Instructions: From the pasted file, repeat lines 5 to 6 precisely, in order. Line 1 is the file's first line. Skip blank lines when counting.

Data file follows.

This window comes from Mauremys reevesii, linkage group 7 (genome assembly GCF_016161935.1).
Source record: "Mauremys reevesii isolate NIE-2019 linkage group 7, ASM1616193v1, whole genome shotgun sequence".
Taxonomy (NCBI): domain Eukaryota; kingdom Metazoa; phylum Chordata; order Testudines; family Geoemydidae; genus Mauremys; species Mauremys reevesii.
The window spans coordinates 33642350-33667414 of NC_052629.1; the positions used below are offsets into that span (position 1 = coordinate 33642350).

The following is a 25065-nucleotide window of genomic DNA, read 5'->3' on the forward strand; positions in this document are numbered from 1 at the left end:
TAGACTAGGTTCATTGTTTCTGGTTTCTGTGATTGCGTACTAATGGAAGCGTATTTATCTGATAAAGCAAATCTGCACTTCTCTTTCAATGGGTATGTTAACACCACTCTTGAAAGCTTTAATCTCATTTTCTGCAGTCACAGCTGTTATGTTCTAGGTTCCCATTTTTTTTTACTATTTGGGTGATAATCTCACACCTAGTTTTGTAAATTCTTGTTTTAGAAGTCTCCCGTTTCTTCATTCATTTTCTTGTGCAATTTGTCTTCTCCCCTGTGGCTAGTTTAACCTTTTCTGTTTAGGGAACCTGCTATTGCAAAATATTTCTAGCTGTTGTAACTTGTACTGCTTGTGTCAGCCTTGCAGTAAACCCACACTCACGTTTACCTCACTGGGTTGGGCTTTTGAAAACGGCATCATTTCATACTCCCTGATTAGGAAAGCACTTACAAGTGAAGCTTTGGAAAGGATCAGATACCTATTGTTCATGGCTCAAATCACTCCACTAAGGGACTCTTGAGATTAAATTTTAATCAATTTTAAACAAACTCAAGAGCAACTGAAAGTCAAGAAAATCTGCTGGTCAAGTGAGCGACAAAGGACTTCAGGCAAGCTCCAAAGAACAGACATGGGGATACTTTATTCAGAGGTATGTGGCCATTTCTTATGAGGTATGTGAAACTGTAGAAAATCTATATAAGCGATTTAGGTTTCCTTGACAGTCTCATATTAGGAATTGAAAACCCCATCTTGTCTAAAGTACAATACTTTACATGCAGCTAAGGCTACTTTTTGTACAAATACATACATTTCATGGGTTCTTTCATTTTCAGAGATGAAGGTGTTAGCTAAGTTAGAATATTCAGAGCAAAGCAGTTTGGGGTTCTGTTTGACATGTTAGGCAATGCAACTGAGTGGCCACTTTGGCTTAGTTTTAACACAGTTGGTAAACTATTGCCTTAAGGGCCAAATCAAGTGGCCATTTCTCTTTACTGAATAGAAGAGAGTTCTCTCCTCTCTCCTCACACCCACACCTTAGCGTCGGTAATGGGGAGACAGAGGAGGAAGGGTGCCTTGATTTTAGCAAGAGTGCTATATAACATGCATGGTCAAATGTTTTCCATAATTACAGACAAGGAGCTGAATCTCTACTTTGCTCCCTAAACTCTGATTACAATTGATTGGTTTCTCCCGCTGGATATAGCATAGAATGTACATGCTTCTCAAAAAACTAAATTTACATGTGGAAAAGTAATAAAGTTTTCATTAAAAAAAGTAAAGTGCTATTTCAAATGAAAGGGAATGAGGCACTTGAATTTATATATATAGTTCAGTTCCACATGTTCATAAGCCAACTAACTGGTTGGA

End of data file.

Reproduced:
The following is a 25065-nucleotide window of genomic DNA, read 5'->3' on the forward strand; positions in this document are numbered from 1 at the left end:
TAGACTAGGTTCATTGTTTCTGGTTTCTGTGATTGCGTACTAATGGAAGCGTATTTATCTGATAAAGCAAATCTGCACTTCTCTTTCAATGGGTATGTTAACACCACTCTTGAAAGCTTTAATCTCATTTTCTGCAGTCACAGCTGTTATGTTCTAGGTTCCCATTTTTTTTTACTATTTGGGTGATAATCTCACACCTAGTTTTGTAAATTCTTGTTTTAGAAGTCTCCCGTTTCTTCATTCATTTTCTTGTGCAATTTGTCTTCTCCCCTGTGGCTAGTTTAACCTTTTCTGTTTAGGGAACCTGCTATTGCAAAATATTTCTAGCTGTTGTAACTTGTACTGCTTGTGTCAGCCTTGCAGTAAACCCACACTCACGTTTACCTCACTGGGTTGGGCTTTTGAAAACGGCATCATTTCATACTCCCTGATTAGGAAAGCACTTACAAGTGAAGCTTTGGAAAGGATCAGATACCTATTGTTCATGGCTCAAATCACTCCACTAAGGGACTCTTGAGATTAAATTTTAATCAATTTTAAACAAACTCAAGAGCAACTGAAAGTCAAGAAAATCTGCTGGTCAAGTGAGCGACAAAGGACTTCAGGCAAGCTCCAAAGAACAGACATGGGGATACTTTATTCAGAGGTATGTGGCCATTTCTTATGAGGTATGTGAAACTGTAGAAAATCTATATAAGCGATTTAGGTTTCCTTGACAGTCTCATATTAGGAATTGAAAACCCCATCTTGTCTAAAGTACAATACTTTACATGCAGCTAAGGCTACTTTTTGTACAAATACATACATTTCATGGGTTCTTTCATTTTCAGAGATGAAGGTGTTAGCTAAGTTAGAATATTCAGAGCAAAGCAGTTTGGGGTTCTGTTTGACATGTTAGGCAATGCAACTGAGTGGCCACTTTGGCTTAGTTTTAACACAGTTGGTAAACTATTGCCTTAAGGGCCAAATCAAGTGGCCATTTCTCTTTACTGAATAGAAGAGAGTTCTCTCCTCTCTCCTCACACCCACACCTTAGCGTCGGTAATGGGGAGACAGAGGAGGAAGGGTGCCTTGATTTTAGCAAGAGTGCTATATAACATGCATGGTCAAATGTTTTCCATAATTACAGACAAGGAGCTGAATCTCTACTTTGCTCCCTAAACTCTGATTACAATTGATTGGTTTCTCCCGCTGGATATAGCATAGAATGTACATGCTTCTCAAAAAACTAAATTTACATGTGGAAAAGTAATAAAGTTTTCATTAAAAAAAGTAAAGTGCTATTTCAAATGAAAGGGAATGAGGCACTTGAATTTATATATATAGTTCAGTTCCACATGTTCATAAGCCAACTAACTGGTTGGA